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Three Big Takeaways: Iowa State’s miracle attempt falls short in loss to No. 18 Baylor

Milan+Momcilovic+runs+down+the+court+after+he+banks+in+a+three+pointer+to+end+the+half+against+Green+Bay+during+the+season+opener+at+Hilton+Coliseum+on+Nov.+6%2C+2023.
Tyler Coe
Milan Momcilovic runs down the court after he banks in a three pointer to end the half against Green Bay during the season opener at Hilton Coliseum on Nov. 6, 2023.

Cold shooting in the first half and missed opportunities from the free-throw line line overshadowed Iowa State’s second-half efforts in its 70-68 loss on the road to Baylor.

The Cyclones fell behind early to the Bears, which had them fighting back throughout the night despite small moments with the lead.

Even with a miracle attempt at the end of the game, the Cyclones could not overcome their overall road struggles.

Cyclones fail to get offense going early

The game started as once again another tight defensive battle with neither team getting into their offense early on. Each team had three turnovers in the first four minutes with neither the Cyclones nor the Bears taking advantage of their awarded defensive efforts.

Baylor was the first to settle into its offense, which gave it momentum throughout the rest of the opening half.

Iowa State saw a seven-point deficit seven minutes into the first half, which it chipped away at with improved passing inside which led to easy buckets.

The Cyclones’ momentary success inside quickly devolved back to their earlier efforts, which Baylor took advantage of. Iowa State at one point went on a three minute scoring drought, and in that time, the Bears scored 12 points to climb out to a 33-21 lead.

A recurring issue for the Cyclones made its return against the Bears as Iowa State’s constant double teams left Baylor players wide-open behind the arc. The myriad of open Baylor shooters led to the Bears finishing the first half 7-of-11 from 3-point land, which was a big reason for Iowa State’s 12 point deficit at halftime.

Iowa State finished the first half 10-for-28 from the field, including 3-for-8 from 3-point land and could not keep up with Baylor’s hot first-half shooting.

Roller coaster of emotions and runs

Iowa State picked up its offense in the second half but failed to keep Baylor from continuing its first half success. The Bears constantly found open lanes which the Cyclones did not fill up.

Every basket Iowa State found through the first eight minutes of the second half, Baylor answered back.

The game took a confusing turn when Baylor head coach Scott Drew was given his second technical foul, resulting in an ejection with 11 minutes left in the second half.

Two free throws for Iowa State to cut the Bear lead to seven, followed by another technical foul on the next possession, which led to another pair of free throws from Curtis Jones to put the Cyclones within four points.

Baylor’s mistakes continued to snowball with fouls and turnovers, which Iowa State took advantage of and jumped out to a 59-54 lead. The Cyclones took control of the game with a 14-3 run after the Drew ejection.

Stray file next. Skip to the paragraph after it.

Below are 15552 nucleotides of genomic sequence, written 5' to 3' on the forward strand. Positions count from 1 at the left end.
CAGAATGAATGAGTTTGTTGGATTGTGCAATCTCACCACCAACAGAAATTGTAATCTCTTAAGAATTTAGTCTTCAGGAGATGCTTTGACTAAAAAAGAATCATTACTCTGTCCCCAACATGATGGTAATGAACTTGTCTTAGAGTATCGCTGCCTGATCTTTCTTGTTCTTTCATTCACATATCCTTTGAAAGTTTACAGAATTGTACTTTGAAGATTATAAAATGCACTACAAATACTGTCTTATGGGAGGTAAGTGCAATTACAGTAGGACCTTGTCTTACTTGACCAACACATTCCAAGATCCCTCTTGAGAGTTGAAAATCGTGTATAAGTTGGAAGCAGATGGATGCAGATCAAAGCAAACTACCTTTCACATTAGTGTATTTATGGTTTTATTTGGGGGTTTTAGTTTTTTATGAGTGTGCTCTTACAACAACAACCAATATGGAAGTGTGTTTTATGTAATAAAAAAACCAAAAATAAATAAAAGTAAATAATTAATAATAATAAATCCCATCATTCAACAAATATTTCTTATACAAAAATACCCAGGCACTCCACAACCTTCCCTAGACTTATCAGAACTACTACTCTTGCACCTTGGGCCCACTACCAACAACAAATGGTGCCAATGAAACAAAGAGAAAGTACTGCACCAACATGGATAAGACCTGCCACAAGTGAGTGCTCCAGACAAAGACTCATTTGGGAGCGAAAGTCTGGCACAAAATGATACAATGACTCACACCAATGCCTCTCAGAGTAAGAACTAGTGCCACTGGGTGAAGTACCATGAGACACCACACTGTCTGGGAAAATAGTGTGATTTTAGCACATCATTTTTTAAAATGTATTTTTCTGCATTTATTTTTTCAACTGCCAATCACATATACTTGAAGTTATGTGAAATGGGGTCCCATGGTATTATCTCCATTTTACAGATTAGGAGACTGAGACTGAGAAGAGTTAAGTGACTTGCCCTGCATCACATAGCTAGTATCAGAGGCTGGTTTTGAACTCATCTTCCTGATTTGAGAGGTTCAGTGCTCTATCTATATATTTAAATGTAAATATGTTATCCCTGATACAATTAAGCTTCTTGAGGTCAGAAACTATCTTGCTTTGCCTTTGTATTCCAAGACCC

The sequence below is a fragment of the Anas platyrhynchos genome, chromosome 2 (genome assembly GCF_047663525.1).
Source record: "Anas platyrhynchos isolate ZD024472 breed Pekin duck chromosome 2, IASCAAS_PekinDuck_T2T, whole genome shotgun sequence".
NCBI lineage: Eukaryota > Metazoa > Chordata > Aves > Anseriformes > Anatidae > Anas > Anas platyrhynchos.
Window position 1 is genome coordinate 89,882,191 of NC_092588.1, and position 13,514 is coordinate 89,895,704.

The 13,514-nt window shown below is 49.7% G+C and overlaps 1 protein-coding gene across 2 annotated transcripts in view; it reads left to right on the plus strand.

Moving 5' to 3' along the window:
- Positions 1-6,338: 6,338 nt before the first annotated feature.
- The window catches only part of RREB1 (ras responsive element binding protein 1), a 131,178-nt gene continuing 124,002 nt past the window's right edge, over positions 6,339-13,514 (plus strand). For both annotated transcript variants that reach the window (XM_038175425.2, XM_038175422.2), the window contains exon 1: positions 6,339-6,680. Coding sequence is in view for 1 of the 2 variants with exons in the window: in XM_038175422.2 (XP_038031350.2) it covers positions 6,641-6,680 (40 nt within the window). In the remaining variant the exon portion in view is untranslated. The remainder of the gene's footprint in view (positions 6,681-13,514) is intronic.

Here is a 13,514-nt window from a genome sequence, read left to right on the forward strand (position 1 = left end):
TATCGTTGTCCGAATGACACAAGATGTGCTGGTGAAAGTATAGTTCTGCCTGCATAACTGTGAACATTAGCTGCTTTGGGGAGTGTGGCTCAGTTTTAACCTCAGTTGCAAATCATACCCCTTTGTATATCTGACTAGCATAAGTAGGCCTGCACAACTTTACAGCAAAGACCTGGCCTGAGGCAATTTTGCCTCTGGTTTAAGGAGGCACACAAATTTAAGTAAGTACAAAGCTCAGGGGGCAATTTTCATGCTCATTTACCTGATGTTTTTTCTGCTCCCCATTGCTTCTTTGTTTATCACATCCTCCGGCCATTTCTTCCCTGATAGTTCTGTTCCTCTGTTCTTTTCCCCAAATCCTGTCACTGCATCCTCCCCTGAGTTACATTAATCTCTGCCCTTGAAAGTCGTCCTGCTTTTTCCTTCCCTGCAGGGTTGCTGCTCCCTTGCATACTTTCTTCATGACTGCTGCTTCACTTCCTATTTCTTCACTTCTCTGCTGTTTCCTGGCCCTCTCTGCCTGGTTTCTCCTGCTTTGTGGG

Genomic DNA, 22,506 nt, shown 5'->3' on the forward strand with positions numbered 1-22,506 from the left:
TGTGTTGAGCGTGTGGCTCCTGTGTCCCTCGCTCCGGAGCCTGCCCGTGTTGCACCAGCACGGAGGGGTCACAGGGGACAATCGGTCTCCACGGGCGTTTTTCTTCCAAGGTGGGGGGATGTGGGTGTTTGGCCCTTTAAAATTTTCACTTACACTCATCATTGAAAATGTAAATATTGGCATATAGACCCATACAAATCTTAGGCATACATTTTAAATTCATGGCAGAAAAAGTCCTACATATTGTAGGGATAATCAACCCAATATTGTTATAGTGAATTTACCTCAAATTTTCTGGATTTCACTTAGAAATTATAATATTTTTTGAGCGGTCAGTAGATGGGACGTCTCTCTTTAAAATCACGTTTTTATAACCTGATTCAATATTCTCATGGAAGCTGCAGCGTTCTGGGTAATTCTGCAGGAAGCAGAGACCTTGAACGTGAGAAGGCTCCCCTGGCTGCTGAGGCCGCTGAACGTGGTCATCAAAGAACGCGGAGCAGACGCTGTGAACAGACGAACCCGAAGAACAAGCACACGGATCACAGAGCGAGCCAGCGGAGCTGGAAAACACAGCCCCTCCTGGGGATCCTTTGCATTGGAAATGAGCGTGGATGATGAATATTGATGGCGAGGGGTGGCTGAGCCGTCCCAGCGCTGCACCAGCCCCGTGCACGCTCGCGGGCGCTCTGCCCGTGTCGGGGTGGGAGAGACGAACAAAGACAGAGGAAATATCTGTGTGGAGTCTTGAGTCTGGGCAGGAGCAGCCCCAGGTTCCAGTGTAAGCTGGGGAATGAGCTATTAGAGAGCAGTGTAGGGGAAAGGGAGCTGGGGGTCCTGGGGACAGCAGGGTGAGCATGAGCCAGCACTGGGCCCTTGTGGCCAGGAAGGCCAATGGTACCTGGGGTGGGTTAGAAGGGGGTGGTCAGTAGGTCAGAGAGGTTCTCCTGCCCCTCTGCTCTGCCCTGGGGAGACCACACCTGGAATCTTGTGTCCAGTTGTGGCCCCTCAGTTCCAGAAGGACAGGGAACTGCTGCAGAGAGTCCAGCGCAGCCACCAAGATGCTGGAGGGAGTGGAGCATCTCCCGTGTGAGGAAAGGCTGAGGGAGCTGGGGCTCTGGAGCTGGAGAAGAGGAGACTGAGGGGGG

Even with some mental errors from the Bears, Iowa State still failed to run away with the game. Baylor kept its composure and bounced back late in the second half, and with seven scoreless points, it held a 68-64 lead with two minutes remaining.

Tamin Lipsey then took control to get the Cyclones back in the game with a pair of free throws and a driving layup with 10 seconds left to tie the game at 68.

But Lipsey’s efforts were not enough.

In hopes of not committing a foul, Iowa State’s prevent defense was too soft as they allowed Baylor’s Jayden Nunn to drive inside and connect on a layup, which he was fouled on, to put the Bears up by two.

Those final two seconds were a rollercoaster of emotions for Cyclone fans.

Nunn missed his free throw, which was rebounded by Tre King and the clock hit zero. But after an official review, it was ruled that the clock started early and Iowa State was allowed to inbound the ball with 1.2 seconds left.

Inbound to King, who tossed it to Milan Momcilovic who launched it from near half court, and banked in what would’ve been a buzzer-beater win for the Cyclones.

But after another review, it was clear that Momcilovic was still in his shooting motion with the ball and his hands, and the clock at zero.

Iowa State’s prayer was tenths of a second away from being answered.

Failed charity stripe opportunity

Iowa State was given a multitude of chances from the free throw line, 32 to be exact, to not have to rely on a last-second shot to win the game. But an issue that has been present in multiple games for the Cyclones ended up being a reason why they fell to the Bears.

Of its 32 chances at the charity stripe, Iowa State connected on just 19 of them. When looking at the chances in the second half, the Cyclones went 14-for-26 from the line, six of those misses coming from Robert Jones.

Although Iowa State’s defensive lapse and cold first-half shooting were key reasons for its loss to the Bears, the inconsistent shooting from the line did not help its case during its attempt to finish a late comeback.

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